Consider which direction your windows face; look for obstructions from neighboring buildings or trees outside; and study the quality of light. South-facing windows usually get the most direct sunlight, Ms. Horst said, while east- and west-facing windows get some light, and north-facing windows get very little, which makes them the most challenging.

Then, with help from a nursery or plant guide, choose the types of plants that are best suited to your home’s conditions. Desert plants like cactuses and other succulents thrive in rooms that get direct sun all day long, Ms. Horst said. Tropical plants tend to fare better in rooms that get a lot of indirect, filtered or dappled light, as they would under a canopy of trees. Snake plants and ZZ plants can tolerate darker conditions.

It’s also important to be realistic about your plant-parenting skills: Are you overzealous, or more of a hands-off plant parent? Some people insist on watering every day, and drown plants that would fare better with once-a-week watering; others bring plants home and forget to water them for months, or let the soil dry out when they travel.

Neither approach is necessarily a problem, so long as you choose the plants suited to your habits. “Understanding what is going to fit your lifestyle, and your personality, is helpful,” Ms. Horst said.

Hilton Carter, a plant and interior stylist, has a variety of plants in his office, including a board-mounted staghorn fern on the wall.
Hilton Carter, a plant and interior stylist, has a variety of plants in his office, including a board-mounted staghorn fern on the wall.Credit…Hilton Carter
Source: The New York Times
Shidonna Raven Garden and Cook

For instant gratification without amassing a large collection of plants, you could start with a single, eye-catching plant, said Hilton Carter, a Baltimore-based plant and interior stylist whose latest book, “Wild Creations,” will be published next month.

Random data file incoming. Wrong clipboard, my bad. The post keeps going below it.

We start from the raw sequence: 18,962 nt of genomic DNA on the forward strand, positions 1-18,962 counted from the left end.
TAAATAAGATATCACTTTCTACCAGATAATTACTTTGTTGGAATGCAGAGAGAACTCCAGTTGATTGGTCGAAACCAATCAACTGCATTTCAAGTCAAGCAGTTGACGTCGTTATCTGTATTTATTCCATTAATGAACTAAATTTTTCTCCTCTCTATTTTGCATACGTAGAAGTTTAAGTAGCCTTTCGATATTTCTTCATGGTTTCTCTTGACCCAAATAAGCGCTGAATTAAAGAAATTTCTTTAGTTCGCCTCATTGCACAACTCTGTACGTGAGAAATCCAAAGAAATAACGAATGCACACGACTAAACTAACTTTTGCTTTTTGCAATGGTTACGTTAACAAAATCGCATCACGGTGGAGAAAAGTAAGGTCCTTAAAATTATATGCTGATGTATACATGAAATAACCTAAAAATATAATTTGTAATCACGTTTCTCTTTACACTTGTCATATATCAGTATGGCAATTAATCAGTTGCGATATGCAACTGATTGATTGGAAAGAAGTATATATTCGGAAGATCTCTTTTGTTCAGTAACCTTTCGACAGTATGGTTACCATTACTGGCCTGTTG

“I make decisions based on what I call the statement plant,” he said. “It’s the one plant that instantly grabs your attention and sets the tone.”

Mr. Carter’s home bursts with greenery, but there’s no missing the statement plant in his living room: a towering fiddle-leaf fig tree.

Any plant with impressively large leaves will do the trick, he said: “A larger foliage plant, or a bigger plant, in most situations — it’s all about what you want the statement to be.”

A bookcase in Summer Rayne Oakes’s Brooklyn, N.Y., apartment is draped in greenery.
A bookcase in Summer Rayne Oakes’s Brooklyn, N.Y., apartment is draped in greenery.Credit…Summer Rayne Oakes
Source: The New York Times
Shidonna Raven Garden and Cook

Ms. Blakeney sometimes looks for a plant with a vivid pattern. “I am a huge fan of decorating with plants the way that one might traditionally decorate with textiles or color,” she said. “Some of my very favorite plants are ones that are polka-dotted or have stripes or bring different vibrant colors into the space.”

But make sure to choose varieties that won’t interfere with the way you use the space.

Shape, or what Summer Rayne Oakes, an entrepreneur, YouTube personality and author of “How to Make a Plant Love You,” calls “structure,” is important. A tall plant in a big planter is nice in an empty corner of a loft, but may be impractical in a tighter circulation area.

Similarly, if you use a hanging planter, “you might want a plant that drapes down,” she said, rather than one that reaches up to the ceiling. And in a functional space like a kitchen, a plant on a shelf should stand up rather than spread out, because when you’re trying to wash dishes at the sink, she said, “you can’t have something that’s flailing its leaves too much.”

Choosing containers with similar colors or materials creates a cohesive look.
Choosing containers with similar colors or materials creates a cohesive look.Credit…Courtesy of The Sill

As you begin adding more plants to your collection, build clusters of plants rather than spreading out the individual pots.

“I always suggest people cluster plants for maximum impact,” Ms. Blank said. If you have just a few plants, she recommended making a cluster with an odd number of pots — three or five, for example.